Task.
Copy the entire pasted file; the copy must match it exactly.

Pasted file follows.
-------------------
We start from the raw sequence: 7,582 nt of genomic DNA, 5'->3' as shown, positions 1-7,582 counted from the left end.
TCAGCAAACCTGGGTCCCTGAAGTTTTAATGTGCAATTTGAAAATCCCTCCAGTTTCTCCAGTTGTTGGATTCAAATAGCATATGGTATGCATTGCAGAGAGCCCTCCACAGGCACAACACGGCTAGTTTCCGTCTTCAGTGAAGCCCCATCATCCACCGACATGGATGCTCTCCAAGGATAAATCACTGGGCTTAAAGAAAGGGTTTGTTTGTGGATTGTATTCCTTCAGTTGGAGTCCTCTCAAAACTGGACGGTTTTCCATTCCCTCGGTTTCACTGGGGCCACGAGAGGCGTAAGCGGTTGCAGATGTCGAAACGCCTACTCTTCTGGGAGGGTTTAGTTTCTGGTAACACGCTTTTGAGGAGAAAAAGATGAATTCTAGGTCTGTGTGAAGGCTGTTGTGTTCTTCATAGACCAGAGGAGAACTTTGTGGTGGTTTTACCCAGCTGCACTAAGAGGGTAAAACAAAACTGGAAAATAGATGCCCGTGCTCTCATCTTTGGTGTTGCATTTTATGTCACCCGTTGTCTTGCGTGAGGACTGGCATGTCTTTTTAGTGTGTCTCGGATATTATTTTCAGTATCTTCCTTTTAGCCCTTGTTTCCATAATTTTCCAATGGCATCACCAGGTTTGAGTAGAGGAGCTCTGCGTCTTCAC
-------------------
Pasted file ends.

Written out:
We start from the raw sequence: 7,582 nt of genomic DNA, 5'->3' as shown, positions 1-7,582 counted from the left end.
TCAGCAAACCTGGGTCCCTGAAGTTTTAATGTGCAATTTGAAAATCCCTCCAGTTTCTCCAGTTGTTGGATTCAAATAGCATATGGTATGCATTGCAGAGAGCCCTCCACAGGCACAACACGGCTAGTTTCCGTCTTCAGTGAAGCCCCATCATCCACCGACATGGATGCTCTCCAAGGATAAATCACTGGGCTTAAAGAAAGGGTTTGTTTGTGGATTGTATTCCTTCAGTTGGAGTCCTCTCAAAACTGGACGGTTTTCCATTCCCTCGGTTTCACTGGGGCCACGAGAGGCGTAAGCGGTTGCAGATGTCGAAACGCCTACTCTTCTGGGAGGGTTTAGTTTCTGGTAACACGCTTTTGAGGAGAAAAAGATGAATTCTAGGTCTGTGTGAAGGCTGTTGTGTTCTTCATAGACCAGAGGAGAACTTTGTGGTGGTTTTACCCAGCTGCACTAAGAGGGTAAAACAAAACTGGAAAATAGATGCCCGTGCTCTCATCTTTGGTGTTGCATTTTATGTCACCCGTTGTCTTGCGTGAGGACTGGCATGTCTTTTTAGTGTGTCTCGGATATTATTTTCAGTATCTTCCTTTTAGCCCTTGTTTCCATAATTTTCCAATGGCATCACCAGGTTTGAGTAGAGGAGCTCTGCGTCTTCAC